In 1992, Andrea's brother Mark died of cancer at 42. She was profoundly affected by his death, her lingering link to her mother and her childhood. She still actively works for March Of Dimes and other foundations and societies seeking to cure and prevent cancer.
Ms. Dworkin continues today to fight against pornography as a degrading, abusive, and loathsome treatment of women; she speaks frequently throughout the United States, and continues to write about her beliefs. Her most recent book is Heartbreak: The Political Memoir of a Feminist Militant, published in 2001.
I can't believe what is said about me sometimes,
so much that sometimes it even shocks me.
Andrea Dworkin is not antisex, antiabortion, or antimen. She does not believe women are the superior sex, does not believe that all sex is rape, does not believe that all men are (potential) rapists, or that lesbianism is the only escape from patriarchy.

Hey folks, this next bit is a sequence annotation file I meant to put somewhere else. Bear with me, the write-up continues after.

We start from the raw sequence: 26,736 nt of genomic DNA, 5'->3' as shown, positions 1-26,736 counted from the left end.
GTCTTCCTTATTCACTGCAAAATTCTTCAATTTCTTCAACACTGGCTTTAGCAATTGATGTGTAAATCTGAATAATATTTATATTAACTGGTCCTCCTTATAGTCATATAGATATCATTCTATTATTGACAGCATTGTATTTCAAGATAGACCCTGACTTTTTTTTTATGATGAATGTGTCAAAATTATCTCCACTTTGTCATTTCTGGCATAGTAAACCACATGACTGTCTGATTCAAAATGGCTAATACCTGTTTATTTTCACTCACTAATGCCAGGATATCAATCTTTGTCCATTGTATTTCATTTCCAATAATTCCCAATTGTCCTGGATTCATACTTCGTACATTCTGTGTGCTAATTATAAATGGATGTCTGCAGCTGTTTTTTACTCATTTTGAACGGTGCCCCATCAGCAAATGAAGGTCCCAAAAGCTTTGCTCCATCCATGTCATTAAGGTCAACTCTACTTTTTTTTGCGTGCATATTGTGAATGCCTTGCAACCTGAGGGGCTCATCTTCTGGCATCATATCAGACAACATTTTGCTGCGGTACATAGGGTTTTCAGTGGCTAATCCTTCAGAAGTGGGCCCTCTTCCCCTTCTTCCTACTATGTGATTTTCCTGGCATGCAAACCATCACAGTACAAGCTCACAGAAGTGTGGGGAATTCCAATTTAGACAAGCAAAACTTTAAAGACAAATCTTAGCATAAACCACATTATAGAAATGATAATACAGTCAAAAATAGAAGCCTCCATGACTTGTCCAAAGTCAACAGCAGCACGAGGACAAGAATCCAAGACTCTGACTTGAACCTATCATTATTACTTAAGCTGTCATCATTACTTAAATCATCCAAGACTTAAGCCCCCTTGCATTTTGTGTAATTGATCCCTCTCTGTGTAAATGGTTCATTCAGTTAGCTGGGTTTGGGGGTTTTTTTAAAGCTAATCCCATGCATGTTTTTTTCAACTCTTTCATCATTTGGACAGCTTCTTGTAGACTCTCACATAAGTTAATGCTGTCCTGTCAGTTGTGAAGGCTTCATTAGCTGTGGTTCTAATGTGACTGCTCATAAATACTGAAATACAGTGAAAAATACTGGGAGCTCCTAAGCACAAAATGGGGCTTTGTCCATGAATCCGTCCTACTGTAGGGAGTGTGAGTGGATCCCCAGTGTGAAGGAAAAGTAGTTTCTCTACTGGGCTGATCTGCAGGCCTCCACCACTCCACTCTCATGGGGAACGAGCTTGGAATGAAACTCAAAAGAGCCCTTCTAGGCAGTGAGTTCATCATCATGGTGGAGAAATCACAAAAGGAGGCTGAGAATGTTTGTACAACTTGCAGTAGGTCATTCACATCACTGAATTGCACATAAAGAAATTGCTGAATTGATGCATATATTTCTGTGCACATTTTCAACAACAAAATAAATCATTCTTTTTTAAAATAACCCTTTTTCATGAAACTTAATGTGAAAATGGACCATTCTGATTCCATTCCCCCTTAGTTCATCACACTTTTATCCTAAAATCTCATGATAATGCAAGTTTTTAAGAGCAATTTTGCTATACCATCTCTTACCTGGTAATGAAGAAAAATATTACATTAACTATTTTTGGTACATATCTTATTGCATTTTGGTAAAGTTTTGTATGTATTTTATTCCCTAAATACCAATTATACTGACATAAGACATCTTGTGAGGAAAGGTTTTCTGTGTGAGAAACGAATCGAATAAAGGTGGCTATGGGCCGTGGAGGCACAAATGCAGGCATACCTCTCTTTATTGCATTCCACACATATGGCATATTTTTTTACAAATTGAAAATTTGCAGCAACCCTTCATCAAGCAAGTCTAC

She does believe that pornography is degrading to women, that men still do not focus enough on women's issues and that men's dominance in America and the world is a problem, and that women should not be expected to sit idly by and let men direct their lives.
So, what have we learned? Andrea Dworkin is associated with the second wave feminist movement, but not all aspects of it. She was one of its first proponents and activists, and she continues to support it, but her views and the movement's views are not always copasetic. She lives with a gay man, has written many books, articles, and essays, and primarily focuses her energies on fighting pornography. She was a battered wife, a victim of molestation and rape, and a war protester. Most importantly, she turned her life's tragedies into something positive, fighting hard to help other women escape the situations she had so undeservedly been through in her own life. For more information on Ms. Dworkin, please visit her official website - http://www.nostatusquo.com/ACLU/dworkin/ - , where you can find virtually all of her original writings (both nonfiction and fiction) as well as transcripts of various speeches and debates she has participated in throughout the years.